In some recent posts, we have touched on the subject of cryptography; in particular the inclusion of cryptographic engines in SoC (System on Chip) designs for smart metering. (See: SoC Is Hot for Smart Metering and Smart Grid Needs Smart Meter SoC, Part 2.) In those contexts, the focus was on integrating analog sections like analog front ends, ADCs, and signal conditioning with digital sections, including the cryptographic engine and microprocessors. The convergence of ubiquitous communication technologies with demand for industrial sensing and analysis has heightened awareness of security issues. Security now permeates discussions in traditional industrial monitoring as well as new areas like smart energy and the Internet of Things.
For example, this site's parent, UBM, devotes significant coverage to information security under the Light Reading brand, as well as the entire focus of Dark Reading. The parent company also operates conferences like the International Fire and Security Exhibition and Conference (IFSEC), which includes such far ranging categories as access control and biometrics, IP security, and intelligent buildings.
For additional background on growing needs in security for smart grid and industrial applications, see this white paper from Maxim Integrated. (Maxim is a Planet Analog site sponsor.) To quote the paper, “Cyber attacks, theft of IP, disruption to productivity — all these threats are rising in both smart grid and industrial-control systems.”
Many electronics designers are aware of security needs and encryption methods. Most designers probably view encryption as a digital problem in that it requires manipulation of numbers via the running of algorithms, and thus processing power. In most of our Internet-enabled society that is a fair view. However, there are many interesting applications that don't have a lot of computing power or memory available, such as smart credit cards.
These needs, as well as the broader need for information security, have led to some interesting concepts using analog devices as the heart of encryption/authentication systems. Some designs for analog cryptographic devices use the inherent randomness of certain attributes of a circuit array to create a Physical Unclonable Function (PUF). In an early paper in the field, scientists at MIT described various approaches to realize PUFs, which they called Physical Random Functions.
An important concept in cryptography is that of one-way random functions (see this paper by Holenstein). A one-way function is one that is easy to calculate but hard to invert. A one-way random function generates random outputs from inputs (but is reproducible). Without reviewing the plentiful literature on cryptographic primitives (see, for example, papers by Calloway, Gupta, and many others), we can appreciate that such a function might be useful to create encrypted information that was indistinguishable from random bits. In 2009, Csaba, et al. discussed using so-called Cellular Non-Linear Networks (CNNs) as PUFs.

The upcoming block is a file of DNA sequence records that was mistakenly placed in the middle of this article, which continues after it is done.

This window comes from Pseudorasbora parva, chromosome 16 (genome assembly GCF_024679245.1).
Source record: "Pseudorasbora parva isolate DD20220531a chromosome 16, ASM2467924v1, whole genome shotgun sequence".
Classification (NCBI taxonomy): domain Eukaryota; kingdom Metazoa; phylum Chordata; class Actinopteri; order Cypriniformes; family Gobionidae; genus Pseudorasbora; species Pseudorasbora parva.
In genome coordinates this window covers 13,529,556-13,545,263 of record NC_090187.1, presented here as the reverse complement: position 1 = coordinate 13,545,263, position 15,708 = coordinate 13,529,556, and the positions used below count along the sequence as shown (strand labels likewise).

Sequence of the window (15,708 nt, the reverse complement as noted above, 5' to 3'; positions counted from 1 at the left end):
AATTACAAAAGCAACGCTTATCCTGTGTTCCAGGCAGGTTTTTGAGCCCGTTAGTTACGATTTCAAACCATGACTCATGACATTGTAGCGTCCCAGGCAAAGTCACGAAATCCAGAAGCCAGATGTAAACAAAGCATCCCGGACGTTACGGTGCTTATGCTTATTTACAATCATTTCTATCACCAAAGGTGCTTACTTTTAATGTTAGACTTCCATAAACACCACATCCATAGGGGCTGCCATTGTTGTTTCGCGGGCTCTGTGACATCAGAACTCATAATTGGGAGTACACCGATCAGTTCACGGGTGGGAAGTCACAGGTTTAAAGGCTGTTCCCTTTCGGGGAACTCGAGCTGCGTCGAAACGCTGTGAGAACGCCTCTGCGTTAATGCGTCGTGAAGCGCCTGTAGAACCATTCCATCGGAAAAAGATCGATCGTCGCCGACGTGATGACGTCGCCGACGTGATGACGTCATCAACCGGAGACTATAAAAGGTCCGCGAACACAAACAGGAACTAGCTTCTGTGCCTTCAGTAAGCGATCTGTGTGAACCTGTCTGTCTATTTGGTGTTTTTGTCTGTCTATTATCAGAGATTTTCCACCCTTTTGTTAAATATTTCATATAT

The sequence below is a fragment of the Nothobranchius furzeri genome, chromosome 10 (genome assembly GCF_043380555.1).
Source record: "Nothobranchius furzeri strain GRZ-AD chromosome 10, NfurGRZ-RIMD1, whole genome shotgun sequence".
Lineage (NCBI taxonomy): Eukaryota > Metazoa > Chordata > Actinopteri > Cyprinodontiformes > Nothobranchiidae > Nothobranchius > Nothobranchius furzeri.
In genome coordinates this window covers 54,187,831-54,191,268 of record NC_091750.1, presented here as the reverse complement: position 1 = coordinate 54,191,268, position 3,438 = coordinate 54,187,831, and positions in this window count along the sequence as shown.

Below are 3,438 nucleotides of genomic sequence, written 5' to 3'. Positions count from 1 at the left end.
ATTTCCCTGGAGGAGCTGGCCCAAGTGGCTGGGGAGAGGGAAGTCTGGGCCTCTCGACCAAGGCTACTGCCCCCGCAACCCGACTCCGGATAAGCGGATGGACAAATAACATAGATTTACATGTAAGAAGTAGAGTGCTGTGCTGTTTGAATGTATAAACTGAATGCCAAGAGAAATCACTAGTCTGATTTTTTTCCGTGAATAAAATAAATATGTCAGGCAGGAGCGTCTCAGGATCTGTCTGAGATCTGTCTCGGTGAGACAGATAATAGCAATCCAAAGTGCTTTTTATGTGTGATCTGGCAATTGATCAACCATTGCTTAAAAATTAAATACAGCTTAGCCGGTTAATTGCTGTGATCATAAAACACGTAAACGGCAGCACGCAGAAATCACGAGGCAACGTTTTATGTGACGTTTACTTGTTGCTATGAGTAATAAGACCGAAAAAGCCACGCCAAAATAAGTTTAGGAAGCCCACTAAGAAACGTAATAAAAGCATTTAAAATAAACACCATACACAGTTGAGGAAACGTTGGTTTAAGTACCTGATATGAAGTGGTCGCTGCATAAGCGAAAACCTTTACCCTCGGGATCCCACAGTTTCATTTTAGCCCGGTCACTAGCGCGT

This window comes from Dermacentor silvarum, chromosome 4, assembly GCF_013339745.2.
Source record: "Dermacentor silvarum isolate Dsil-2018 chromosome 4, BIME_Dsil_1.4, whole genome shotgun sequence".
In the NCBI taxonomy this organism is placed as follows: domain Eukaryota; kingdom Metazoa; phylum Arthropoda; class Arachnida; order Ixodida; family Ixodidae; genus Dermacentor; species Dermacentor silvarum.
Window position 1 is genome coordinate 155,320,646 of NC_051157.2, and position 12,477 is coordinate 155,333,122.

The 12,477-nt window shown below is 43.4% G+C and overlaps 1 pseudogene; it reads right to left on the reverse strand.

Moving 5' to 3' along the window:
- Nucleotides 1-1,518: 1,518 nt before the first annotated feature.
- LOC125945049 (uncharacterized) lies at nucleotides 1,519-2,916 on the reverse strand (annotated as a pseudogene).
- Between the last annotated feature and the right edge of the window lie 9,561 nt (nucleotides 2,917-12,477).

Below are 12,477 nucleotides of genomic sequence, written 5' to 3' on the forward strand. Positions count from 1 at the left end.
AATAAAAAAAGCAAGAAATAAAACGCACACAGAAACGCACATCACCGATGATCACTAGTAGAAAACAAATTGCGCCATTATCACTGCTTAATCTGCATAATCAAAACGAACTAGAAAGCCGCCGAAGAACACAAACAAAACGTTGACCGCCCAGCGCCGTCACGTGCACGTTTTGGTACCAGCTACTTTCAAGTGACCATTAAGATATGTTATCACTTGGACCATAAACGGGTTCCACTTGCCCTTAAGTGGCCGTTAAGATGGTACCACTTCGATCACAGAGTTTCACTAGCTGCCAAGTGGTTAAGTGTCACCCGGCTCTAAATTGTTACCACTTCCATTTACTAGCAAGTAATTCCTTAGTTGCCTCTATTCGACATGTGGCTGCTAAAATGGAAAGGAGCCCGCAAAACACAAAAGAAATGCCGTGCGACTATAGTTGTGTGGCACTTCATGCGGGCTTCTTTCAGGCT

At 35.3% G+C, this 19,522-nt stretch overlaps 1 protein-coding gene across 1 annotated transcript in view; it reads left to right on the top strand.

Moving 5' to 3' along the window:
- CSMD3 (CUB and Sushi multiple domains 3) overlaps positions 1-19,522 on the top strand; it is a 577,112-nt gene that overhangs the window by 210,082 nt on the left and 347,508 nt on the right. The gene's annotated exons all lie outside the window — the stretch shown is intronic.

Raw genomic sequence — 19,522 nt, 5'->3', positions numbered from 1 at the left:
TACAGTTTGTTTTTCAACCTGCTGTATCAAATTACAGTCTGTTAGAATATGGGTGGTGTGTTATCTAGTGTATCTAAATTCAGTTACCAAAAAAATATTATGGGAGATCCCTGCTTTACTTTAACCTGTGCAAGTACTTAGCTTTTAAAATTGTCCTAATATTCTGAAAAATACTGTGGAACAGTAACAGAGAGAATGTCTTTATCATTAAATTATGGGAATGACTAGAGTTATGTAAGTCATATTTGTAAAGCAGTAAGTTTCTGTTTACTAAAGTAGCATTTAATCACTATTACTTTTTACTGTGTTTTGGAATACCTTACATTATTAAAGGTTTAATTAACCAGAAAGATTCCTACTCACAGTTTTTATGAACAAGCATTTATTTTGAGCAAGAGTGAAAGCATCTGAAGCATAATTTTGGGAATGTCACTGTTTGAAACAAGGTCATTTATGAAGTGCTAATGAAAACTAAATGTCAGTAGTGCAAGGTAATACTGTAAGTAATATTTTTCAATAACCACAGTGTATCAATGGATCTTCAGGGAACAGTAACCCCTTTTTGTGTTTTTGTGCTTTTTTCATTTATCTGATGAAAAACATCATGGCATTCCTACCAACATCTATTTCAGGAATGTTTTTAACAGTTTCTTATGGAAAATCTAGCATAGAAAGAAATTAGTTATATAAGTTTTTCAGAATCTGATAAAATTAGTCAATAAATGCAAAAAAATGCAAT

The basic unit of the CNNs they described comprised 3 op-amps and passives. By suitable combination of these units, non-linear behavior producing pseudo-random output could be observed. This approach is also the subject of a patent application; Figure 1 is reproduced from the application showing the unit of the CNN.
(Source: patent application EP2230793 A8)
Analog cryptographic primitives are not foolproof, and as with code-based cryptography, it is essential that any implementation be designed to resist known attack methods. An interesting topic in cryptography has to do with side-channel attacks; a simple example is that a process that takes in a cipher-text (encrypted plain-text information of some sort) and checks if it has the proper authentication can be hacked if it always returns false faster than it returns true.
This slight non-random bias can be used to mount an attack in a feasible amount of time with finite resources. Another side-channel attack can be mounted by measuring the power consumed by a circuit used in encryption/decryption. Again, if there is any bias (i.e., if it uses more power to decrypt a valid message than to reject an invalid one), it can be hacked. It is evident that an analog chip being used as a PUF could be susceptible to some side-channel attacks. From this limited discussion you can imagine that an implementation must be done with care to avoid exposing any non-random bias.
There are other approaches to use analog circuits as PUFs. If you consider any large collection of devices in an IC, there may be certain measurable values, given a known input, which are unique to a given IC because the values of passives (resistance, capacitance, and inductance) as well as interconnect properties (effective resistances, etc.) vary randomly from chip to chip. So what might be unwanted variation in one application could be used to generate unique random functions using analog ICs.
Have you worked on any crypto-projects and made use of these properties?